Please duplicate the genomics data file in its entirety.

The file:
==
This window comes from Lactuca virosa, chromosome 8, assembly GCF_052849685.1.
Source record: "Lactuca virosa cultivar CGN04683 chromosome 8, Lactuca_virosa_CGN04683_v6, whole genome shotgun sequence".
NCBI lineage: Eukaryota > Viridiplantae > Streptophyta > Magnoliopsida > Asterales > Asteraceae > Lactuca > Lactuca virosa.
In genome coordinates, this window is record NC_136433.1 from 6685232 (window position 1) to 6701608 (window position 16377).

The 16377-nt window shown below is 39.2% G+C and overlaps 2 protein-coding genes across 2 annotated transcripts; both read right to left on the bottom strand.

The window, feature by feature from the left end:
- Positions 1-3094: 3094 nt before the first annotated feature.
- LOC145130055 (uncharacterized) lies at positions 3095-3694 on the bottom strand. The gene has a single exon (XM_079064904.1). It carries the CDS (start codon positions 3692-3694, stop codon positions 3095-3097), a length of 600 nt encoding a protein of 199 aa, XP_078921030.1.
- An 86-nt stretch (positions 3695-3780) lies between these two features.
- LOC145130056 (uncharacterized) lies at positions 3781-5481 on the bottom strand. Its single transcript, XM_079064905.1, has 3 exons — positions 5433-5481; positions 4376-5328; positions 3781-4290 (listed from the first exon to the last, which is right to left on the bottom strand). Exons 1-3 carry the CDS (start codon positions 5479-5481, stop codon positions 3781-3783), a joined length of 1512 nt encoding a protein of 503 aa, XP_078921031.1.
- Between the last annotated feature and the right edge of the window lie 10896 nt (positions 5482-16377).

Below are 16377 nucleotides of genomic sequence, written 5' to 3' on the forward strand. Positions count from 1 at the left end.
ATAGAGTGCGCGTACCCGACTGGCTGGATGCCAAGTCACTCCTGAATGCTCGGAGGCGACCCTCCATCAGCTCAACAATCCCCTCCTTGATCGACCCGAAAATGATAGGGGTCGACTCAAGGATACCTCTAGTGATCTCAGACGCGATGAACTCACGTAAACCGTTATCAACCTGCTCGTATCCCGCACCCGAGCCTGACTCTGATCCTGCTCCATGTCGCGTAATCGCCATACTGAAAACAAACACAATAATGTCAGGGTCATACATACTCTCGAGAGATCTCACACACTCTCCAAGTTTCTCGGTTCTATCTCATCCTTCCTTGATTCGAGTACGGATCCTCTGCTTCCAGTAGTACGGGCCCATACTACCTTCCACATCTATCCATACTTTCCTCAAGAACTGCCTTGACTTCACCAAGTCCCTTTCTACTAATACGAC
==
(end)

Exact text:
This window comes from Lactuca virosa, chromosome 8, assembly GCF_052849685.1.
Source record: "Lactuca virosa cultivar CGN04683 chromosome 8, Lactuca_virosa_CGN04683_v6, whole genome shotgun sequence".
NCBI lineage: Eukaryota > Viridiplantae > Streptophyta > Magnoliopsida > Asterales > Asteraceae > Lactuca > Lactuca virosa.
In genome coordinates, this window is record NC_136433.1 from 6685232 (window position 1) to 6701608 (window position 16377).

The 16377-nt window shown below is 39.2% G+C and overlaps 2 protein-coding genes across 2 annotated transcripts; both read right to left on the bottom strand.

The window, feature by feature from the left end:
- Positions 1-3094: 3094 nt before the first annotated feature.
- LOC145130055 (uncharacterized) lies at positions 3095-3694 on the bottom strand. The gene has a single exon (XM_079064904.1). It carries the CDS (start codon positions 3692-3694, stop codon positions 3095-3097), a length of 600 nt encoding a protein of 199 aa, XP_078921030.1.
- An 86-nt stretch (positions 3695-3780) lies between these two features.
- LOC145130056 (uncharacterized) lies at positions 3781-5481 on the bottom strand. Its single transcript, XM_079064905.1, has 3 exons — positions 5433-5481; positions 4376-5328; positions 3781-4290 (listed from the first exon to the last, which is right to left on the bottom strand). Exons 1-3 carry the CDS (start codon positions 5479-5481, stop codon positions 3781-3783), a joined length of 1512 nt encoding a protein of 503 aa, XP_078921031.1.
- Between the last annotated feature and the right edge of the window lie 10896 nt (positions 5482-16377).

Below are 16377 nucleotides of genomic sequence, written 5' to 3' on the forward strand. Positions count from 1 at the left end.
ATAGAGTGCGCGTACCCGACTGGCTGGATGCCAAGTCACTCCTGAATGCTCGGAGGCGACCCTCCATCAGCTCAACAATCCCCTCCTTGATCGACCCGAAAATGATAGGGGTCGACTCAAGGATACCTCTAGTGATCTCAGACGCGATGAACTCACGTAAACCGTTATCAACCTGCTCGTATCCCGCACCCGAGCCTGACTCTGATCCTGCTCCATGTCGCGTAATCGCCATACTGAAAACAAACACAATAATGTCAGGGTCATACATACTCTCGAGAGATCTCACACACTCTCCAAGTTTCTCGGTTCTATCTCATCCTTCCTTGATTCGAGTACGGATCCTCTGCTTCCAGTAGTACGGGCCCATACTACCTTCCACATCTATCCATACTTTCCTCAAGAACTGCCTTGACTTCACCAAGTCCCTTTCTACTAATACGAC